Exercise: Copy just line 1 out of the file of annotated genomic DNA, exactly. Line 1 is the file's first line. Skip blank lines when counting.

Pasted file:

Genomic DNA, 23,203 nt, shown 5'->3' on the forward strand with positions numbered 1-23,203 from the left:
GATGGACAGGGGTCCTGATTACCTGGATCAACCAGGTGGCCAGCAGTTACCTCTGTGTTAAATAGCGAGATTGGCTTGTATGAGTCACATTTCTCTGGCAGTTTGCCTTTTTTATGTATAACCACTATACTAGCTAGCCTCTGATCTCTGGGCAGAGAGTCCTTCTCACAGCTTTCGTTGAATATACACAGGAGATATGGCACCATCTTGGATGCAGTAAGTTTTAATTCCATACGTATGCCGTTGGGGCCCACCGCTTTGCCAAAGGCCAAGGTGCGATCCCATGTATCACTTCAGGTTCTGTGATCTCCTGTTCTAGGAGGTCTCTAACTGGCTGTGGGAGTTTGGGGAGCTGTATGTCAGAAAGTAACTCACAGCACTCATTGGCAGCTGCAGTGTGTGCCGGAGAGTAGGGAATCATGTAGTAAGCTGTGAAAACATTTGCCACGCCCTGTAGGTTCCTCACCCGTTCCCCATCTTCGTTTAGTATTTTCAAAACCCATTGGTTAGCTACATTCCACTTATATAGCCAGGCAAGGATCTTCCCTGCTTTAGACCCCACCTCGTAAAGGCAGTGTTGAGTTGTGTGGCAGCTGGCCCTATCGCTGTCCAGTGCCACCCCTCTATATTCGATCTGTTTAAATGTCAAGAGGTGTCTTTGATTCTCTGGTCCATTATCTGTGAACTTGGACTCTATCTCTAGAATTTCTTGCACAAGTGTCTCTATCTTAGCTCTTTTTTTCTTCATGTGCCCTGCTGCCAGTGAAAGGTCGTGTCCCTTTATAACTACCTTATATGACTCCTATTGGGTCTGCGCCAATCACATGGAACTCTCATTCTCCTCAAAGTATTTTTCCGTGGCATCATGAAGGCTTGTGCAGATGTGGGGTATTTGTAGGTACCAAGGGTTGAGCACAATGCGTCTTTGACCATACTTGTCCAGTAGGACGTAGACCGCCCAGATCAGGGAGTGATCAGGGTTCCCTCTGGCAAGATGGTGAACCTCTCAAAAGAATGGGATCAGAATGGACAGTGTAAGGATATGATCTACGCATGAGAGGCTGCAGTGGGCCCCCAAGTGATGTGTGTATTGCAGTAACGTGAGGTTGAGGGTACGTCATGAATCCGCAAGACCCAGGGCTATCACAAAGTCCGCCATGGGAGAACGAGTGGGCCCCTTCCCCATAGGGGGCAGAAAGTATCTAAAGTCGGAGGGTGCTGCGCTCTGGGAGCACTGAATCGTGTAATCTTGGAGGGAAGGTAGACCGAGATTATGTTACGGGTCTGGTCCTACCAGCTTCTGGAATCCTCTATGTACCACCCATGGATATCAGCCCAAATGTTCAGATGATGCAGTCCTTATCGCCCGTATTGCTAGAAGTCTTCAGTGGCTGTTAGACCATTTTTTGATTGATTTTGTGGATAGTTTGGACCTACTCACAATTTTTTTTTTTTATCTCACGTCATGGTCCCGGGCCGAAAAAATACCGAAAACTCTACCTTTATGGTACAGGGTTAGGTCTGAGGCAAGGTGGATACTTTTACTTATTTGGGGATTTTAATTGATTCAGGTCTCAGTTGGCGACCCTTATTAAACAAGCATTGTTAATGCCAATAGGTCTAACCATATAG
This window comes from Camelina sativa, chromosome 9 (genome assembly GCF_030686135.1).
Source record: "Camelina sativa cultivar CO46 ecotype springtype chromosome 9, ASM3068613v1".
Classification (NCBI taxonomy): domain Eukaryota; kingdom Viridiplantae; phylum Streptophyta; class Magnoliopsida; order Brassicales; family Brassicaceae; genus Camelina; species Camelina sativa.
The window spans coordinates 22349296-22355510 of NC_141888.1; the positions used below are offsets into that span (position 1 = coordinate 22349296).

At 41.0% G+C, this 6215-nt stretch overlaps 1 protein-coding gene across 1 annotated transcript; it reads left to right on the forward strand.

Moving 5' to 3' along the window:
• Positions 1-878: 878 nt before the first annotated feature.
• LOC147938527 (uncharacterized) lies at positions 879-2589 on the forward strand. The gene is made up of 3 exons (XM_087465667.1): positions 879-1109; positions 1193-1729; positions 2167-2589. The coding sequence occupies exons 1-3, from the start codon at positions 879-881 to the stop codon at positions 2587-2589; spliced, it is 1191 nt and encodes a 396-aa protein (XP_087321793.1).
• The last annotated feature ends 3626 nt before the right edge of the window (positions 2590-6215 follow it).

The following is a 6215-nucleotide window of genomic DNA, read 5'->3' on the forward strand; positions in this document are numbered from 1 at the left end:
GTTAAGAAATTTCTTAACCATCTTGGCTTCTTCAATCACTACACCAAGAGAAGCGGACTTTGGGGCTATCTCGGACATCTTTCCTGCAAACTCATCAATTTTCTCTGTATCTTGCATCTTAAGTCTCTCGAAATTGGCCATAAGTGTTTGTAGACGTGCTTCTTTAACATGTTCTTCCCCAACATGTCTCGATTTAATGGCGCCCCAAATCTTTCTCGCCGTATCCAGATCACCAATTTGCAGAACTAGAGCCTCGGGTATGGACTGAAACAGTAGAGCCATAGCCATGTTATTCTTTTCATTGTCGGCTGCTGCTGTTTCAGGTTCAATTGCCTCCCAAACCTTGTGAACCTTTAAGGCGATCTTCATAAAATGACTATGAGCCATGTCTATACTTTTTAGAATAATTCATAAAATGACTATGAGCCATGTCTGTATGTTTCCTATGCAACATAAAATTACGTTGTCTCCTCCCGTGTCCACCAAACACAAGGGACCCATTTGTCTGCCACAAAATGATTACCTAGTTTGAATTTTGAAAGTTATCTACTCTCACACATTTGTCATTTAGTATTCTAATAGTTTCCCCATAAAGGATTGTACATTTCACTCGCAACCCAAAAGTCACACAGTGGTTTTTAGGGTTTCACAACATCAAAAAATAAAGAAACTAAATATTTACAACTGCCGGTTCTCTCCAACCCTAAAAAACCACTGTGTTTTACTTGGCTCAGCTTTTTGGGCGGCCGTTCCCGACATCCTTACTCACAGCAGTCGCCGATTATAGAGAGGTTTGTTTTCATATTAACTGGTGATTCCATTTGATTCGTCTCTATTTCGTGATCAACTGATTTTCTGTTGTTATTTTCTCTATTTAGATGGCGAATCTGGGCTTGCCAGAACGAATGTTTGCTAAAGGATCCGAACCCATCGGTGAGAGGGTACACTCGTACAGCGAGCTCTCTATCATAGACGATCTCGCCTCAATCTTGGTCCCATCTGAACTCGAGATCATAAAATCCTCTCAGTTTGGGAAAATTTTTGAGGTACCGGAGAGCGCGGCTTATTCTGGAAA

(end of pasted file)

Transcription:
Genomic DNA, 23,203 nt, shown 5'->3' on the forward strand with positions numbered 1-23,203 from the left: